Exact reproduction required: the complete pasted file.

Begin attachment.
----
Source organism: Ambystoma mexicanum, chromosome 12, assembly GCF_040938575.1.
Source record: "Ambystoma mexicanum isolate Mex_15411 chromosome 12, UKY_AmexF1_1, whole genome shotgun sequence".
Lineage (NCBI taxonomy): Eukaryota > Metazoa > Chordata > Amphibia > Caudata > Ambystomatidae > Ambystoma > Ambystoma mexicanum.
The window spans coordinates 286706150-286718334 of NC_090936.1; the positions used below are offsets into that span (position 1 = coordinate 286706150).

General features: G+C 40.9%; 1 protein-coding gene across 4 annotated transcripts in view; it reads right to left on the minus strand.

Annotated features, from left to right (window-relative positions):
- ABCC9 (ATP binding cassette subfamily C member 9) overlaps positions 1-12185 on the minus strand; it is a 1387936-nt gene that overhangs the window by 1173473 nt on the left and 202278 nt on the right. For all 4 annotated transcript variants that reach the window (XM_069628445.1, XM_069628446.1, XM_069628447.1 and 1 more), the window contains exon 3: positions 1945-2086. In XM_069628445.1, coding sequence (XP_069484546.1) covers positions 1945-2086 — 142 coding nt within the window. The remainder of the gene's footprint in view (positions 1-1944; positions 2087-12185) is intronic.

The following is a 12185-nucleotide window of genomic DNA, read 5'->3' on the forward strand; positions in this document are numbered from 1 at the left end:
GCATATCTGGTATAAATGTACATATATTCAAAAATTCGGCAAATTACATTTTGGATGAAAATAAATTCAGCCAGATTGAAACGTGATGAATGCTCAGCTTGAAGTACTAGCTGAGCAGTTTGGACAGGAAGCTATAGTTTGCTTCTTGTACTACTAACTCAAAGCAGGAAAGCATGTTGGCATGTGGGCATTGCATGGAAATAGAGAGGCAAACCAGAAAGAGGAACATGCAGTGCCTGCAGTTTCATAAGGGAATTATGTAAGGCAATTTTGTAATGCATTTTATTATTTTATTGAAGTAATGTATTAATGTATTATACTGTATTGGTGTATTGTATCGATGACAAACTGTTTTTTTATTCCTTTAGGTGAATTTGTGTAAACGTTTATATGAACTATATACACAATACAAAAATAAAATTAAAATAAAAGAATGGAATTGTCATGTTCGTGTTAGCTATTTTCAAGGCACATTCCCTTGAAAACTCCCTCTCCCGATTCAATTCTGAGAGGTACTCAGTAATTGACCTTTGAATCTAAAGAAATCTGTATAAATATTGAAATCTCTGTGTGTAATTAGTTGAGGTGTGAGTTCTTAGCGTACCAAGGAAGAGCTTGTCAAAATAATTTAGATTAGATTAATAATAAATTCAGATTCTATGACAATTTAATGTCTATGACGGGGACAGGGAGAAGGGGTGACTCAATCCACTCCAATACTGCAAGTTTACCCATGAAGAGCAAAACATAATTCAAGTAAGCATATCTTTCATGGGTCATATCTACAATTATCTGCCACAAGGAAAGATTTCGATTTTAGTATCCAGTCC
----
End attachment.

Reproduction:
Source organism: Ambystoma mexicanum, chromosome 12, assembly GCF_040938575.1.
Source record: "Ambystoma mexicanum isolate Mex_15411 chromosome 12, UKY_AmexF1_1, whole genome shotgun sequence".
Lineage (NCBI taxonomy): Eukaryota > Metazoa > Chordata > Amphibia > Caudata > Ambystomatidae > Ambystoma > Ambystoma mexicanum.
The window spans coordinates 286706150-286718334 of NC_090936.1; the positions used below are offsets into that span (position 1 = coordinate 286706150).

General features: G+C 40.9%; 1 protein-coding gene across 4 annotated transcripts in view; it reads right to left on the minus strand.

Annotated features, from left to right (window-relative positions):
- ABCC9 (ATP binding cassette subfamily C member 9) overlaps positions 1-12185 on the minus strand; it is a 1387936-nt gene that overhangs the window by 1173473 nt on the left and 202278 nt on the right. For all 4 annotated transcript variants that reach the window (XM_069628445.1, XM_069628446.1, XM_069628447.1 and 1 more), the window contains exon 3: positions 1945-2086. In XM_069628445.1, coding sequence (XP_069484546.1) covers positions 1945-2086 — 142 coding nt within the window. The remainder of the gene's footprint in view (positions 1-1944; positions 2087-12185) is intronic.

The following is a 12185-nucleotide window of genomic DNA, read 5'->3' on the forward strand; positions in this document are numbered from 1 at the left end:
GCATATCTGGTATAAATGTACATATATTCAAAAATTCGGCAAATTACATTTTGGATGAAAATAAATTCAGCCAGATTGAAACGTGATGAATGCTCAGCTTGAAGTACTAGCTGAGCAGTTTGGACAGGAAGCTATAGTTTGCTTCTTGTACTACTAACTCAAAGCAGGAAAGCATGTTGGCATGTGGGCATTGCATGGAAATAGAGAGGCAAACCAGAAAGAGGAACATGCAGTGCCTGCAGTTTCATAAGGGAATTATGTAAGGCAATTTTGTAATGCATTTTATTATTTTATTGAAGTAATGTATTAATGTATTATACTGTATTGGTGTATTGTATCGATGACAAACTGTTTTTTTATTCCTTTAGGTGAATTTGTGTAAACGTTTATATGAACTATATACACAATACAAAAATAAAATTAAAATAAAAGAATGGAATTGTCATGTTCGTGTTAGCTATTTTCAAGGCACATTCCCTTGAAAACTCCCTCTCCCGATTCAATTCTGAGAGGTACTCAGTAATTGACCTTTGAATCTAAAGAAATCTGTATAAATATTGAAATCTCTGTGTGTAATTAGTTGAGGTGTGAGTTCTTAGCGTACCAAGGAAGAGCTTGTCAAAATAATTTAGATTAGATTAATAATAAATTCAGATTCTATGACAATTTAATGTCTATGACGGGGACAGGGAGAAGGGGTGACTCAATCCACTCCAATACTGCAAGTTTACCCATGAAGAGCAAAACATAATTCAAGTAAGCATATCTTTCATGGGTCATATCTACAATTATCTGCCACAAGGAAAGATTTCGATTTTAGTATCCAGTCC